Structures usually associated with or located in gardens or similarly landscaped grounds.

garden suburbs
Suburbs designed to incorporate large tracts of green spaces and to control internal growth and development with an emphasis on residential communities. Distinguished from "garden cities" by their smaller size and location outside urban centers.

garden walks
Walkways through gardens, typically narrow.

gardens (open spaces)
Area of ground or open space where flowers, shrubs, trees, vegetables, or fruits are grown and cultivated.

gargoyles
Waterspouts carved into grotesque figures and projecting from the roof gutters of buildings.

garrison houses
Houses whose second story projects beyond the first story, usually on the facade.

gas wells
Wells tapping a supply of natural gas.

gas-turbine power plants
Power plants in which gas is burned, with compressed air or oil, to run steam-driven turbines that produce electrical energy.

gasholders
Use to describe large cylindrical or spherical tanks containing gas used for fuel.

gasworks
Plants where heating and illuminating gas are manufactured.

gate structures
General term used to group types of gates or gateways.

gated communities
Discrete housing complexes closed off to nonresidents by gates and fences or walls; may or may not also have guards or other surveillance and security installations.

gatehouses
Structures at, near, or over entrance gateways, usually containing a gatekeeper's dwelling. For subordinate buildings on the grounds of estates or parks used as the dwellings of employees, such as gatekeepers, but not located at entranceways, prefer "lodges (caretakers' houses)."

gates
Swinging or sliding barriers used to fill or close a gateway between two spaces or placed within a wall or fencing, often exterior and often made of a grating or open framework or forming a heavy or rough structure. For barriers of more solid and finished construction and usually leading to interior spaces, use "doors."

gateways
Passages through fences or walls separating two exterior spaces, or the structures or ornamental constructions enclosing such passages.

gazebos
Small structures, usually roofed and open-sided, located in gardens or parks from which one may gaze out over the surrounding grounds.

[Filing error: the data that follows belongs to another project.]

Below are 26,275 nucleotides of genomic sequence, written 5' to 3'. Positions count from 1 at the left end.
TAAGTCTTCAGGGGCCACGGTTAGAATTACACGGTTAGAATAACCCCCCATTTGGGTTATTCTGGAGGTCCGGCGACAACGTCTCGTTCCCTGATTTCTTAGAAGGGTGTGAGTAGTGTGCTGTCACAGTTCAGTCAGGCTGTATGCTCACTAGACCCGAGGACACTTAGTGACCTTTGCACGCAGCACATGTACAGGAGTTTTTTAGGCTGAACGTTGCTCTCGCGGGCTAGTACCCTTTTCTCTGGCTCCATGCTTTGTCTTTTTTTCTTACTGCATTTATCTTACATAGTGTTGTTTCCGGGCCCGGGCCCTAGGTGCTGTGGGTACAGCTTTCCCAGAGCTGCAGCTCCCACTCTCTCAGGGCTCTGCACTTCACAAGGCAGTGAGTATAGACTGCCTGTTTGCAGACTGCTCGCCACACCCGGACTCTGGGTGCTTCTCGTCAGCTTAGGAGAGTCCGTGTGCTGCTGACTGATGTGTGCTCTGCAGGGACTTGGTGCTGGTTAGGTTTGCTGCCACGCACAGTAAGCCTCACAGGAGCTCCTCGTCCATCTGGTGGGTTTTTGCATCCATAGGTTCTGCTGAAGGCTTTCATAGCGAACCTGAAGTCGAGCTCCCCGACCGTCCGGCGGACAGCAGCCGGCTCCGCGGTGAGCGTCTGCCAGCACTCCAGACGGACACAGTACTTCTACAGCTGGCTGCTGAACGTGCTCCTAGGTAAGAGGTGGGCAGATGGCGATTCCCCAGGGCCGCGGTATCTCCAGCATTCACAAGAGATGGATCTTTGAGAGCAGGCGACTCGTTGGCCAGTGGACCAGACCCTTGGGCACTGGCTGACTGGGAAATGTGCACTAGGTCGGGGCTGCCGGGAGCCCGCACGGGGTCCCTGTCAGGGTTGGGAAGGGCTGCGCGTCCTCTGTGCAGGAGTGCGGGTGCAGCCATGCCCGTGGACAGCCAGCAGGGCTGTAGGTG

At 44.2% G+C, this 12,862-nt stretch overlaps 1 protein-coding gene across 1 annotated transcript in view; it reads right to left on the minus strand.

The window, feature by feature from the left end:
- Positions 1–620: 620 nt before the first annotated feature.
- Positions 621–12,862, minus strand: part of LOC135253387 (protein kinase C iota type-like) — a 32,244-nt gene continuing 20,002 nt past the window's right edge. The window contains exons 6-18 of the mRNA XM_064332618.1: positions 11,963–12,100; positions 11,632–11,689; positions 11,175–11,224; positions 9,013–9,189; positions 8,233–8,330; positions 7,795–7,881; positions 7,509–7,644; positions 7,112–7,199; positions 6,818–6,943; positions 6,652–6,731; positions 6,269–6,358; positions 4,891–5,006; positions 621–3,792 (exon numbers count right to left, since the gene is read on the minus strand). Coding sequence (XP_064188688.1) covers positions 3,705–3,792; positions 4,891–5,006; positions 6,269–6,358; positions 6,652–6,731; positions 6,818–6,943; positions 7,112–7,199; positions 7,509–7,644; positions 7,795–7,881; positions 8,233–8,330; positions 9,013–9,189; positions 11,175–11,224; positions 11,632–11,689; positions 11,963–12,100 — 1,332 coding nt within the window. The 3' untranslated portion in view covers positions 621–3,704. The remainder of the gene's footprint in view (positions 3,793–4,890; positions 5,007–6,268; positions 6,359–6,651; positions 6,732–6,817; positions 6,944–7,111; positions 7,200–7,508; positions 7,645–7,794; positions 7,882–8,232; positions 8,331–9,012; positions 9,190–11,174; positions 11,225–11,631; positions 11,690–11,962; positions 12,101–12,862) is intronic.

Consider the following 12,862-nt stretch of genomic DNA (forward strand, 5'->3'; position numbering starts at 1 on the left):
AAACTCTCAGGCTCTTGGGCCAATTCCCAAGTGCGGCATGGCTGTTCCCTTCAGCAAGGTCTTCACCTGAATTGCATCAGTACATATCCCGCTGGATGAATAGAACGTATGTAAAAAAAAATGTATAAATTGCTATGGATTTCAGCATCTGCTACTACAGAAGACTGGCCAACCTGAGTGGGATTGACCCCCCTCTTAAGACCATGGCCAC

general hospitals
Hospitals that are not restricted to patients suffering from one particular class of disease or to those of a particular sex or age-group.

general stores
Retail stores, usually in small or rural communities, that sell a wide variety of merchandise, including food, but are not divided into departments.

genkan
Entrance halls or porches through which one enters a Japanese building and is greeted by the host, removes one's shoes, etc. Historically, this term referred only to alcoves found in Zen temple buildings, but now the term is used to refer to any entry alcove. These areas are often decorated with screen paintings.

geodesic domes
Structures consisting of numerous similar, light, straight-line elements (usually in tension) which form a grid in the shape of a dome.

geometric gardens
Formal gardens that employ a geometric design.

ghost towns
Designates once-flourishing settlements recently abandoned primarily due to dramatic economic decline or exhaustion of local natural resources; generally the buildings remain standing but in a state of deterioration.

girder bridges
Bridges whose superstructure consists primarily of girders.

glaciers (bodies of water)
Very large bodies of ice moving slowly down a slope or valley or spreading outward on a land surface.

glassmaking studios (organizations)
Studios in which one or more master glassmakers create works, supervise assistants, and instruct pupils.

glens